E-cigarettes are marketed as safer alternatives to traditional tobacco, in terms of their potential for causing disease. But they present smokers with other dangers—particularly, fires and explosions that could impact the oral cavity.
The US Fire Administration reports 25 separate incidents of explosion and fire involving an e-cigarette in the United States between 2009 and August 2014, with 9 injuries including 2 serious burns and no deaths. Most of these incidents occurred while the battery was charging.
Researchers from the University of Cincinnati recently examined the case of an 18-year-old man whose e-cigarette exploded in his mouth after he activated it. Injuries to hard and soft tissue alike included severe oral and abdominal burns, oral lacerations, and lost and fractured teeth.
Initial treatment included extractions and bone grafts along with sutures and splints. Follow-up care included another extraction and splint with a subsequent retainer to replace the missing anterior teeth before final rehabilitation, including implants and a fixed prosthesis.
As e-cigarettes become more popular, with 10% of American adults saying they use them in a 2015 Reuters/Ipsos poll, the researchers warn that these incidents may become more common. The reporting of such injuries in the literature, they add, will be beneficial until concrete data from large-scale studies becomes available.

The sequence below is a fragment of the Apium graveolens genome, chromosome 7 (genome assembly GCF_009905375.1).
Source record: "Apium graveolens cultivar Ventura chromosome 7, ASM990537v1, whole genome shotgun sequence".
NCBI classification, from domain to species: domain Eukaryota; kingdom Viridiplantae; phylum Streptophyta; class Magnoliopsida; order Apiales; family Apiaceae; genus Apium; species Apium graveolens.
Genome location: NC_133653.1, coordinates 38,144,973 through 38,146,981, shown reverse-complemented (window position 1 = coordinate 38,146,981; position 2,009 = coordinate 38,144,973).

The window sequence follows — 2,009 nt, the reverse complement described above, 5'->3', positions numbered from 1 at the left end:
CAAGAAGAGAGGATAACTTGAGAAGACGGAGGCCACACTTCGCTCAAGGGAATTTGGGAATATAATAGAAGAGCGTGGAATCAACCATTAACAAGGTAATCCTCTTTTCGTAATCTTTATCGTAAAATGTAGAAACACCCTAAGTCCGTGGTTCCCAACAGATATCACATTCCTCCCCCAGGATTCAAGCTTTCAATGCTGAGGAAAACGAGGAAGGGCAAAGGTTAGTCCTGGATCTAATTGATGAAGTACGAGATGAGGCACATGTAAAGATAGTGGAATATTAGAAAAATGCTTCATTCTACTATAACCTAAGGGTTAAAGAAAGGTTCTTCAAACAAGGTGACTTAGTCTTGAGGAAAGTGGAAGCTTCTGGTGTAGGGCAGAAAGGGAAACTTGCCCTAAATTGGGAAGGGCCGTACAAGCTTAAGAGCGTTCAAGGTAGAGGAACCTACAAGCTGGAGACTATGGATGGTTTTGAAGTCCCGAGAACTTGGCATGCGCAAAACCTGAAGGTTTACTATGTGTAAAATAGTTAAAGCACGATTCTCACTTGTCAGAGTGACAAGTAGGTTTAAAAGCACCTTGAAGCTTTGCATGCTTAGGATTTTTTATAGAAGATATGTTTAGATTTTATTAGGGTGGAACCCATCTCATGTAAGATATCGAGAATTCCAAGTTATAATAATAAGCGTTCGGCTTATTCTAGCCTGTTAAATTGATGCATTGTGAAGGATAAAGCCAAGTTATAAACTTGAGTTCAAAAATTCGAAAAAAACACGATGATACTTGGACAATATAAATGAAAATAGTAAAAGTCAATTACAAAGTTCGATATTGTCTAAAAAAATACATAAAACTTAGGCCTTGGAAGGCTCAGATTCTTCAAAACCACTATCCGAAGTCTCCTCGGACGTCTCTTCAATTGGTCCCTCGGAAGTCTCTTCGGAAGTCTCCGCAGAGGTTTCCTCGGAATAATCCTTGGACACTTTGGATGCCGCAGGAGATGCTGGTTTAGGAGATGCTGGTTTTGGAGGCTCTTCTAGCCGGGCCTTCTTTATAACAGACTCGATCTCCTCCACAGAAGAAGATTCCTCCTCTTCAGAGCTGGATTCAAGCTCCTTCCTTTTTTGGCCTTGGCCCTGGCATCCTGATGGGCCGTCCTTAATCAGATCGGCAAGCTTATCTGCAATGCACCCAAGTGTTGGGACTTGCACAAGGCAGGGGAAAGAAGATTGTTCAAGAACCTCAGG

In the meantime, the researchers say that smokers who experience these injuries can expect multiple procedures to reconstruct lost tissue and re-establish functional and cosmetically acceptable results. Plus, additional surgeries to repair damage will involve substantial time and cost expenditures.
The researchers attribute explosions to variations in design, battery quality, charger compatibility, use modifications, and human error. They also note that the typical e-cigarette is shaped like a missile, with the battery aligned with the long axis and points of failure at each end.
The study, “Oral Trauma and Tooth Avulsion Following Explosion of E-Cigarette,” was published by the Journal of Oral and Maxillofacial Surgery.
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